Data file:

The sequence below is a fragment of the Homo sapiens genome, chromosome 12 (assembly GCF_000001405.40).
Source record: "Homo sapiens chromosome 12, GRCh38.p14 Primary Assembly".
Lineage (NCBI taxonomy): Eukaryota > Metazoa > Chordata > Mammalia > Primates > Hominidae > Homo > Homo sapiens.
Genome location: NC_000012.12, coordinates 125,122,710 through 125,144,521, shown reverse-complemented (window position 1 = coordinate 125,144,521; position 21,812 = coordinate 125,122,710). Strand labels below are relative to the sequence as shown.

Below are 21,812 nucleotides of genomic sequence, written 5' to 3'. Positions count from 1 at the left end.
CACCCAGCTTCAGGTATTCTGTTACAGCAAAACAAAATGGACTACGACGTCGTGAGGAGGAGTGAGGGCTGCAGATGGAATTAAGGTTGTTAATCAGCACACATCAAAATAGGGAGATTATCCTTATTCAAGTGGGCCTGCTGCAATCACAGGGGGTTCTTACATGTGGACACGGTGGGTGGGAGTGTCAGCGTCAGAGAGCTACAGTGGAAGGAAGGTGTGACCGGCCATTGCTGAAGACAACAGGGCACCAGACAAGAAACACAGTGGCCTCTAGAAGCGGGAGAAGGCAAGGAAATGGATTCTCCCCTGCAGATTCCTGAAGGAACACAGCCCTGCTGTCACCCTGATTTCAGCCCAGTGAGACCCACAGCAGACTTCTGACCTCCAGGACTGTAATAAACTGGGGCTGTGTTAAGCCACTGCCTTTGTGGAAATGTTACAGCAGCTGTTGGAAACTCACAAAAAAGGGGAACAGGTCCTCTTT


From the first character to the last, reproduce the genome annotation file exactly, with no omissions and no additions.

The sequence below is a fragment of the Homo sapiens genome, chromosome 12 (assembly GCF_000001405.40).
Source record: "Homo sapiens chromosome 12, GRCh38.p14 Primary Assembly".
Lineage (NCBI taxonomy): Eukaryota > Metazoa > Chordata > Mammalia > Primates > Hominidae > Homo > Homo sapiens.
Genome location: NC_000012.12, coordinates 125,122,710 through 125,144,521, shown reverse-complemented (window position 1 = coordinate 125,144,521; position 21,812 = coordinate 125,122,710). Strand labels below are relative to the sequence as shown.

Below are 21,812 nucleotides of genomic sequence, written 5' to 3'. Positions count from 1 at the left end.
CACCCAGCTTCAGGTATTCTGTTACAGCAAAACAAAATGGACTACGACGTCGTGAGGAGGAGTGAGGGCTGCAGATGGAATTAAGGTTGTTAATCAGCACACATCAAAATAGGGAGATTATCCTTATTCAAGTGGGCCTGCTGCAATCACAGGGGGTTCTTACATGTGGACACGGTGGGTGGGAGTGTCAGCGTCAGAGAGCTACAGTGGAAGGAAGGTGTGACCGGCCATTGCTGAAGACAACAGGGCACCAGACAAGAAACACAGTGGCCTCTAGAAGCGGGAGAAGGCAAGGAAATGGATTCTCCCCTGCAGATTCCTGAAGGAACACAGCCCTGCTGTCACCCTGATTTCAGCCCAGTGAGACCCACAGCAGACTTCTGACCTCCAGGACTGTAATAAACTGGGGCTGTGTTAAGCCACTGCCTTTGTGGAAATGTTACAGCAGCTGTTGGAAACTCACAAAAAAGGGGAACAGGTCCTCTTT